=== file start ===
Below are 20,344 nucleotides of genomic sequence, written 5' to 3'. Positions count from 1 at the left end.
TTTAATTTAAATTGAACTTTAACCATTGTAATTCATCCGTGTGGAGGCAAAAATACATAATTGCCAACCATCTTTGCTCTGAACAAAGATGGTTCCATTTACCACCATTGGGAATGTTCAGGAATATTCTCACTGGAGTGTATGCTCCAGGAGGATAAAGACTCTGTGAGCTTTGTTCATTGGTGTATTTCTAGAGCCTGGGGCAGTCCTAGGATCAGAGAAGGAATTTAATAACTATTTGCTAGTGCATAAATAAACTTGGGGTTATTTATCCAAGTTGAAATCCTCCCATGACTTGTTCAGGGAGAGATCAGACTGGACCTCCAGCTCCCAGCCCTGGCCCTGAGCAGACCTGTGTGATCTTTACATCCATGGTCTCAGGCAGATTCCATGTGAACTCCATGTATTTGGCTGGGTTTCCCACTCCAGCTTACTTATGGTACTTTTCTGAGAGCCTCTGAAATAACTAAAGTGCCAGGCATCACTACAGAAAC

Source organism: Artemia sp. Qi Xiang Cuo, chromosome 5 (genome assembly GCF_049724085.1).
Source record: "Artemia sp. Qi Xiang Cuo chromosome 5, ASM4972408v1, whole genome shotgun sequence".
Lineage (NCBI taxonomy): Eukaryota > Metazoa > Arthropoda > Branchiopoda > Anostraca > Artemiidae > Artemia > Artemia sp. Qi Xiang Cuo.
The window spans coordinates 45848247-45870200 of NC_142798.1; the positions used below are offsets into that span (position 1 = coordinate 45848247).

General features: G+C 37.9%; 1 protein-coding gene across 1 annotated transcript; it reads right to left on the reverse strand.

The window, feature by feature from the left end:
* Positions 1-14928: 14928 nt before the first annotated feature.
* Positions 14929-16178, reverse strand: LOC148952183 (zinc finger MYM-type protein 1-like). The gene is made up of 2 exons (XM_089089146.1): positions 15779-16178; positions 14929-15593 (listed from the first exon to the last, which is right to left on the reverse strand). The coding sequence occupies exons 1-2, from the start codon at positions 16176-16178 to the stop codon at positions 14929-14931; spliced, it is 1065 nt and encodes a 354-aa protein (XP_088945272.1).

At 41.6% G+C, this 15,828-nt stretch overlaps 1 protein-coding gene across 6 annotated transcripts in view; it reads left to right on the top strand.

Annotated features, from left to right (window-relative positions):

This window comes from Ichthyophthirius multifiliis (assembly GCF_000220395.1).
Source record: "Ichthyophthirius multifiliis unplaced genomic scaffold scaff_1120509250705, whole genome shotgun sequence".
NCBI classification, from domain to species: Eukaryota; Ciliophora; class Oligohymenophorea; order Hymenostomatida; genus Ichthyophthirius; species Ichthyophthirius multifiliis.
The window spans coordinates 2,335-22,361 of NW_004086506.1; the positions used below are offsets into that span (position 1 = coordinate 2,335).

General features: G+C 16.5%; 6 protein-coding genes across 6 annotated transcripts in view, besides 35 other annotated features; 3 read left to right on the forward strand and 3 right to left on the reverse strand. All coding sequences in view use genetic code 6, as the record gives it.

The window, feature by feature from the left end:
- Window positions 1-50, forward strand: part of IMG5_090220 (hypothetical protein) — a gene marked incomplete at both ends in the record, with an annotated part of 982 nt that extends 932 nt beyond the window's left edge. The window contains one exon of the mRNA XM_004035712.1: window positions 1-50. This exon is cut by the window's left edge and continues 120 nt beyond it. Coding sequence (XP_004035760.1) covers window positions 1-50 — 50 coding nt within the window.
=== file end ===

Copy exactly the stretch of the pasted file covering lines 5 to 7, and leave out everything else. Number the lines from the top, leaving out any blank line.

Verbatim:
Lineage (NCBI taxonomy): Eukaryota > Metazoa > Arthropoda > Branchiopoda > Anostraca > Artemiidae > Artemia > Artemia sp. Qi Xiang Cuo.
The window spans coordinates 45848247-45870200 of NC_142798.1; the positions used below are offsets into that span (position 1 = coordinate 45848247).

General features: G+C 37.9%; 1 protein-coding gene across 1 annotated transcript; it reads right to left on the reverse strand.